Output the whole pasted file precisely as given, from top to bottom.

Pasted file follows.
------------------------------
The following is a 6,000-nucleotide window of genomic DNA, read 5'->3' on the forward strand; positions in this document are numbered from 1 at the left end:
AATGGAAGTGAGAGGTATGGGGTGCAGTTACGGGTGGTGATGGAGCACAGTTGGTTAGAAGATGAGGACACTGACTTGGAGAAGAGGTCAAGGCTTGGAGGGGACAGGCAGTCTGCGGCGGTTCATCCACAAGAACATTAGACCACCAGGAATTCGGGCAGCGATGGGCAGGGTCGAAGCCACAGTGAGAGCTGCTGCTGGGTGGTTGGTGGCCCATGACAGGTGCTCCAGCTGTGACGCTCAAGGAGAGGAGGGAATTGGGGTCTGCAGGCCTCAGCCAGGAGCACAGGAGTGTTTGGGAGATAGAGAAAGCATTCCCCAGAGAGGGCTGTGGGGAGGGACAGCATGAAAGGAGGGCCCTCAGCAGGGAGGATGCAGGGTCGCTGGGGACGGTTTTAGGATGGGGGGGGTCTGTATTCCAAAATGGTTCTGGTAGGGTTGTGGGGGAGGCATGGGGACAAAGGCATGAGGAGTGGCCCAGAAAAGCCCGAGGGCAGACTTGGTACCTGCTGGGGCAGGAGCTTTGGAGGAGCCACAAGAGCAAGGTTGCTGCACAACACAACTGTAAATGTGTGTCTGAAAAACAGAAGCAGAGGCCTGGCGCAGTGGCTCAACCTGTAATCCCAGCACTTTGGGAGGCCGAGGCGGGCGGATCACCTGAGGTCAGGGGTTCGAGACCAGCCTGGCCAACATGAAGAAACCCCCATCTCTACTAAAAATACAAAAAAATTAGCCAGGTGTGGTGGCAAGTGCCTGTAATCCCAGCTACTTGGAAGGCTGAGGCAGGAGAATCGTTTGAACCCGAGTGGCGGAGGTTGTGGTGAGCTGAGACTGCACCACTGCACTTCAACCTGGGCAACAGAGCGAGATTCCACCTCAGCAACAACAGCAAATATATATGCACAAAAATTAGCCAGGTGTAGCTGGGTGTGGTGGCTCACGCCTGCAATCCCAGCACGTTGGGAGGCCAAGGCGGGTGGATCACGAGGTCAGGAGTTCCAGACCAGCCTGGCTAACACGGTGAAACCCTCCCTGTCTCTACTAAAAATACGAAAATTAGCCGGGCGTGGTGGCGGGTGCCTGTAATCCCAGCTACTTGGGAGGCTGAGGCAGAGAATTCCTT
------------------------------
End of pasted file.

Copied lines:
The following is a 6,000-nucleotide window of genomic DNA, read 5'->3' on the forward strand; positions in this document are numbered from 1 at the left end:
AATGGAAGTGAGAGGTATGGGGTGCAGTTACGGGTGGTGATGGAGCACAGTTGGTTAGAAGATGAGGACACTGACTTGGAGAAGAGGTCAAGGCTTGGAGGGGACAGGCAGTCTGCGGCGGTTCATCCACAAGAACATTAGACCACCAGGAATTCGGGCAGCGATGGGCAGGGTCGAAGCCACAGTGAGAGCTGCTGCTGGGTGGTTGGTGGCCCATGACAGGTGCTCCAGCTGTGACGCTCAAGGAGAGGAGGGAATTGGGGTCTGCAGGCCTCAGCCAGGAGCACAGGAGTGTTTGGGAGATAGAGAAAGCATTCCCCAGAGAGGGCTGTGGGGAGGGACAGCATGAAAGGAGGGCCCTCAGCAGGGAGGATGCAGGGTCGCTGGGGACGGTTTTAGGATGGGGGGGGTCTGTATTCCAAAATGGTTCTGGTAGGGTTGTGGGGGAGGCATGGGGACAAAGGCATGAGGAGTGGCCCAGAAAAGCCCGAGGGCAGACTTGGTACCTGCTGGGGCAGGAGCTTTGGAGGAGCCACAAGAGCAAGGTTGCTGCACAACACAACTGTAAATGTGTGTCTGAAAAACAGAAGCAGAGGCCTGGCGCAGTGGCTCAACCTGTAATCCCAGCACTTTGGGAGGCCGAGGCGGGCGGATCACCTGAGGTCAGGGGTTCGAGACCAGCCTGGCCAACATGAAGAAACCCCCATCTCTACTAAAAATACAAAAAAATTAGCCAGGTGTGGTGGCAAGTGCCTGTAATCCCAGCTACTTGGAAGGCTGAGGCAGGAGAATCGTTTGAACCCGAGTGGCGGAGGTTGTGGTGAGCTGAGACTGCACCACTGCACTTCAACCTGGGCAACAGAGCGAGATTCCACCTCAGCAACAACAGCAAATATATATGCACAAAAATTAGCCAGGTGTAGCTGGGTGTGGTGGCTCACGCCTGCAATCCCAGCACGTTGGGAGGCCAAGGCGGGTGGATCACGAGGTCAGGAGTTCCAGACCAGCCTGGCTAACACGGTGAAACCCTCCCTGTCTCTACTAAAAATACGAAAATTAGCCGGGCGTGGTGGCGGGTGCCTGTAATCCCAGCTACTTGGGAGGCTGAGGCAGAGAATTCCTT